For all our angst about digital fakery, we are lucky to be in a time when surveillance (seeing from above, with grand systems) can also mean “sousveillance” – seeing from below with a smartphone. Vigilance and immediate error-correction, of course, when required. But humanity is a witness to its own problems, to an unprecedented level.

Indy four steps forward, three steps back

And meanwhile, the odd rhythm expressed by the parties and movements for Scottish independence continues. From my X posts, it’s very obvious that support for the idea of independence has strongly semi-detached from the fate of the leading independence party.

The detainment and inquiry into leading SNP figures around party finances are often in a dance with polls which keep showing a robust majority in favour of independence. The generational skew – young adults overwhelmingly supportive of indy – is also sustaining itself.

I also noted, with some surprise, just how averse I was on social media to Kate Forbes’s tonal mix, as it played through the SNP leadership campaign in March. That MBA-class superciliousness – as if no-one else in the indy movement has ever thought about economic growth before; those deeply dodgy moral commitments. They promise an SNP much closer in line to reactionary nationalism elsewhere, than the civic and liberal exception it has been for many years.

Yet to the extent that Scotland has any voice in the geopolitical and diplomatic context around Israel-Gaza (and to some extent Ukraine-Russia), one would have to say that Yousaf has a feel for that register of politics. I found myself regularly posting my praise. But then, as a first-vote-SNP/second-vote-Scottish-Green for decades, I’ve finally got the government I want. I wish the coalition well, and tweeted as such.

Big-picture pictures

There's one obvious weakness of a largely reactive medium like X – where you are liking, disliking or considering a vast tranche of material, in words, videos and images. It’s that you easily get caught up in the trends of the culture industries.

You find posts that are a little embarrassing for you, as you’ve been triggered or primed to react to some sharp comms operation and its engagement strategies. (So embarrassing I won’t mention them specifically.) But occasionally, the product promoted makes the social-media pseudo-debate worth it. And so I guess the most memorable cultural moment of the year was lining up at 8am, and then at 11am, to first experience Oppenheimer and then Barbie at my local flea-pit.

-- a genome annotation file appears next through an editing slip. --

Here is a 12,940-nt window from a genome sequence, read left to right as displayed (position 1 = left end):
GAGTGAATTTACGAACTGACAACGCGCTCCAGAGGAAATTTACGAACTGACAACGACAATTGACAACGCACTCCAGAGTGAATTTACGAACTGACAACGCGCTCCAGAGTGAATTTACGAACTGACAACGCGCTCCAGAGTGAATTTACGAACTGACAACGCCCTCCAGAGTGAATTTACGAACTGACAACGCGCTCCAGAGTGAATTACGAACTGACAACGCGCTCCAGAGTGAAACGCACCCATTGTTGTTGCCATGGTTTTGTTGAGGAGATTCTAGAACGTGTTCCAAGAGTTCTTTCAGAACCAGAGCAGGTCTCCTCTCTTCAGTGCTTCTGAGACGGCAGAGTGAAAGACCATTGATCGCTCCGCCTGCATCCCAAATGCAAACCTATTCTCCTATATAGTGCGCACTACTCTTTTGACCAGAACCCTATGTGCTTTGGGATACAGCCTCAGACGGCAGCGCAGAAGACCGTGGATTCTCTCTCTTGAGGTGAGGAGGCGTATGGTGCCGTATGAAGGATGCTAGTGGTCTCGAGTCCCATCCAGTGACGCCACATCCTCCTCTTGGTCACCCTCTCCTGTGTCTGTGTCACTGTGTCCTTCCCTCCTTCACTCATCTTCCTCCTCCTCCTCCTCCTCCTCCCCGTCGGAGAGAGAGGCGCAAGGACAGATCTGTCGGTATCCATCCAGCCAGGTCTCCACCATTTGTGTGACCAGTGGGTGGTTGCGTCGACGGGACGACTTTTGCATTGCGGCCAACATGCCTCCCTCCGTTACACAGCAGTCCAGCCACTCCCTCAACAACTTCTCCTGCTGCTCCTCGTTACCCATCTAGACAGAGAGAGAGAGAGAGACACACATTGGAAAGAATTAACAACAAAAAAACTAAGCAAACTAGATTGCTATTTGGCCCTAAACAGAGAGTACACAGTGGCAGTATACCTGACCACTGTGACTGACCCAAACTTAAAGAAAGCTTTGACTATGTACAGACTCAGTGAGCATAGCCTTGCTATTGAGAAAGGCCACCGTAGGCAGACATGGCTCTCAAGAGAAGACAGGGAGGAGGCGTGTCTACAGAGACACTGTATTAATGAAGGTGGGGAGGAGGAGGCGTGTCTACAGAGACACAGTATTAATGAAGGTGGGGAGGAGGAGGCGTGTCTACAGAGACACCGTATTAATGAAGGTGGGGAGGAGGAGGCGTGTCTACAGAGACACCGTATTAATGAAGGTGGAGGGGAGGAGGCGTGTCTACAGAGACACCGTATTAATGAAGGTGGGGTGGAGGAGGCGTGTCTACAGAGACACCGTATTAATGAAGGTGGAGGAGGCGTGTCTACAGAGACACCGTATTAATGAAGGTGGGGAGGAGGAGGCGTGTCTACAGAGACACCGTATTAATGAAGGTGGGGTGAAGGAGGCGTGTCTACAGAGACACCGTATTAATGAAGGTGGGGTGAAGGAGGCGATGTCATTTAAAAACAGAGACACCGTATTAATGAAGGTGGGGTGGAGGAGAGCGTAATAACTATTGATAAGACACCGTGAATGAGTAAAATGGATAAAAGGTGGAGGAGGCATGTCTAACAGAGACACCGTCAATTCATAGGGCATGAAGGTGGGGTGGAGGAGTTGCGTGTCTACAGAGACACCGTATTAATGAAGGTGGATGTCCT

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In June, the hinge-point of 2023, Barbenheimer has retrospectively seemed like an amazing opportunity for meditating on these accelerating times. The polarities seem perfectly set up both to be contemplated and transcended.

Dark rooms full of business-suited men, full of purpose about their role in mass destruction and the end of the world. Alternately, that same patriarchy making its ludicrous last stand, against a femininity both politically and aesthetically confident.

My favourite graphic tweeted this year was the line Robert Oppenheimer was reputed to have quoted from the Bhagavad Gita: “Now I am become Death, the Destroyer of Worlds.”

Except rendered in the distinctive font, and pink/blue colours, of the Barbie logo.

Well, if the lethal radiation doesn’t get you, then the global warming as a result of Barbie-sumerism will. Or maybe we just call this year to a halt, and give ourselves another chance to keep skidding away from the precipice. But more of 2024’s prospects – in the diary, emergent and unpredictable – next week.